Mayor Bigger Laughs Off Capreol’s Concerns
In what was a truly stunning display of political ignorance Greater Sudbury’s mayor, Brian Bigger, belittled community-minded residents—going so far as to insult several citizens of good standing—some of whom have more decades of service than the mayor has years in office!
It happened Thursday, October 17th during the so-called ‘Town Hall’ meeting at Valley East’s Centennial arena. Now these types of events are normally spirited affairs—concerned citizens often demand answers—but, seeing as this was the first public forum since the city’s baffling Twin Pad decision, tempers were hotter than normal.
A boisterous crowd of nearly 100 people gathered for the meeting—two-thirds of them having made the drive from Capreol despite this website’s scheduling error—all anxious to put Ward 6 Councillor, Rene Lapierre, to the question over the proposed Valley East Twin Pad project. Much to everyone’s delight two surprise guests appeared—Mayor Brian Bigger and Ward 5 Councillor, Robert Kirwan.
Things didn’t get off to the best of starts. First the mayor gave a tone-deaf stump speech extolling the state of the city and Council’s various accomplishments. Touting the hundreds millions of dollars to be spent in the old city to a roomful of aggrieved ‘outliers’ probably wasn’t the most astute move Mr. Bigger could have made. The meeting improved, briefly when the Greater Sudbury Police Services representative took the microphone. He gave an interesting and well-received spiel regarding local crime. That was followed, at length, by city General Manager of Infrastructure Services Tom Ceccutti, who spoke for over an hour about roads and the new garbage bag limits. Many in the crowd suspected the lengthy report of being a sort of back-door filibuster—with Mr. Ceccutti purposely using up time to limit that available for audience questions. We cannot comment on his motives. Perhaps he just really loves talking about roads and garbage (no doubt he’s a hugely popular as a party guest!) Regardless, the meeting didn’t open to the public until almost nine o’clock—about the time it was scheduled to end. Needless to say the meeting ran long.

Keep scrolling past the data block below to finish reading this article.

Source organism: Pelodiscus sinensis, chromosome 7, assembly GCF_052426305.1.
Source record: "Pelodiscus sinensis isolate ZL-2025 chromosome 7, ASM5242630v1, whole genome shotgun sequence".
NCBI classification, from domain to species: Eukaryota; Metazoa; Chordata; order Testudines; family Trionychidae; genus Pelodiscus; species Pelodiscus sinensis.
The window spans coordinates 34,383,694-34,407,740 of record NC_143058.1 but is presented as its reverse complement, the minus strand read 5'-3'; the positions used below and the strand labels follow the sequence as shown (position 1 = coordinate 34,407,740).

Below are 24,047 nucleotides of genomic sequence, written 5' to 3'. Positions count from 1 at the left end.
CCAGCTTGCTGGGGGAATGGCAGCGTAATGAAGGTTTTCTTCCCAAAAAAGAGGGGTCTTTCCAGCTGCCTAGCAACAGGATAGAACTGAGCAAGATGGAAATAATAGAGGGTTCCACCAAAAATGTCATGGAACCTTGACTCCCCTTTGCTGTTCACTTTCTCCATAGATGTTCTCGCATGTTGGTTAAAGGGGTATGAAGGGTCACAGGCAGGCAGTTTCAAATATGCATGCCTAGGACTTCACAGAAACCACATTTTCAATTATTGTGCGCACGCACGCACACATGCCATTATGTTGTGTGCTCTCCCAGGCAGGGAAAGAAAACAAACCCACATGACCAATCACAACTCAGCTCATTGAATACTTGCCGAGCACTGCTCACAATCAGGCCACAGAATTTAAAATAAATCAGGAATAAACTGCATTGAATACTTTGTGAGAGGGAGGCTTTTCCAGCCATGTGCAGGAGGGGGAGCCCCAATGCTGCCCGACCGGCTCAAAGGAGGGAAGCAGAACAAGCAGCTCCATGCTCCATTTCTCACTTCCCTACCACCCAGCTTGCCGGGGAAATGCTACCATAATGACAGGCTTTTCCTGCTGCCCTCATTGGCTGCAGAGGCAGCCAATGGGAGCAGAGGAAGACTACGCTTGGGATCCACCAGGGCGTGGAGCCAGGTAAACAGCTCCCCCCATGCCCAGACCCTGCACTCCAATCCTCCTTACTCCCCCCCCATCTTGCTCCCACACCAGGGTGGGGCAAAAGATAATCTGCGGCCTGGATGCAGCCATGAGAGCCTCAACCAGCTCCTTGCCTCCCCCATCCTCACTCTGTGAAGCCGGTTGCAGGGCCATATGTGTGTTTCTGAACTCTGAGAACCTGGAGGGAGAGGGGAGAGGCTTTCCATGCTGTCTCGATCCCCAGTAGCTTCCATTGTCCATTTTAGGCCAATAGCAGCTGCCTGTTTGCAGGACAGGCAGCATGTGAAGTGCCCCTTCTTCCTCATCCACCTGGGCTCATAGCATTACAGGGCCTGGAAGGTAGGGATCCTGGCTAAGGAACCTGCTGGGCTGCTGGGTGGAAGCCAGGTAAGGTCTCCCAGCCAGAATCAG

Once the people finally got their say it became clear that there were two very different motives at work in the room: the general public wanted answers and the politicians wanted to get out of there. Mayor Bigger seemed especially put upon…as if insulted that the hoi polloi dared even question him. But question they did, and rather pointedly.
Many citizens came prepared. Tom Price cited the city’s own facts and figures against them, Loralee Mauro pointed out Greater Sudbury’s longstanding and blatant hypocrisy by citing the long list of cuts to Capreol services, and several other attendees (Clay Paul, Mike O’Conner, and Dr. Todd Mazzuca, among others) dared the politicians to defend their ‘Twin Pad’ decision—questioning everything from the astronomical cost to the baffling lack of transparency to the pie-in-the-sky plans for the soon to be shuttered arenas.